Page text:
The Secretary of Education, Betsy DeVos, and the Secretary of Transport, Elaine Chao, had to resign, claiming that Trump was responsible for instigating those who forcibly broke into the Parliament building causing enormous damage and his former Chief of Staff, John Kelly, and former Secretary of Defense Colin Powell proposed that he be removed via the 25th Amendment. Only then Trump, late and reluctantly recognized that his presidency was over and stated that the transition of command should be orderly and peaceful. Then Interior Secretary Chad Wolf resigned and the FBI established security measures to prevent further unrest.

Peggy Nooman, a contributor to The Wall Street Journal, ABC and NBC News, and a former speechwriter for Ronald Reagan wrote that the “principal person responsible, the President of the United States, must be removed from office through the 25th Amendment or impeachment, whichever is quicker.” Because of the short time available until the change of command, it is unlikely that these decisions can be completed at all steps, but I mention them for the purpose of checking the climate at the time.

Nevertheless, Republican senators such as Mitt Romney, Patrick Toomey, and Lisa Murkoski and members of the House of Representatives such as Adam Kinzinger have called for Trump’s immediate resignation. Now none other than Senate Republican leader Mitch McConnell has said he welcomes the impeachment of Trump (for the second time).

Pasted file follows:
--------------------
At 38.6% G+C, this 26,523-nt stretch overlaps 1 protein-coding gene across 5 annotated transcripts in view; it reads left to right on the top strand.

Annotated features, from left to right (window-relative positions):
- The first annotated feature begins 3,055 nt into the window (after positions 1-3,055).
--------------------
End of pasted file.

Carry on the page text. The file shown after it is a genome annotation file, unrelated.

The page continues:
Even Vice President Mike Pence had to absorb Trump’s onslaught to get him to cancel the formal and final recount before both houses of Congress, which he rejected outright and proceeded to confirm President-elect Joe Biden after being certified as victorious.

William Webster – former federal judge, former director of the IMF and the CIA – publicly declares that he is embarrassed by Trump. And in the international order, the condemnations were not long in coming, for reasons of space we only highlight the declarations of Angela Merkel who emphasized: “I deeply regret that President Trump has not admitted defeat.”

From an economic perspective, the net balance of Trump’s administration has resulted in a huge increase in public spending, the deficit, and foreign debt. It is true that he has lowered some taxes, but as I pointed out on another occasion, this brings to mind when the Spanish conquistadors handed out little colored mirrors to the Indians and then imposed the slave-owning institutions of the mita and yanaconazgo.

As his first Secretary of State -Rex Tillerson, formerly CEO of ExxonMobil, the third largest company in the world- has repeatedly pointed out, “Trump has no idea of the meaning of free trade and many of the things he claims are not in line with reality”.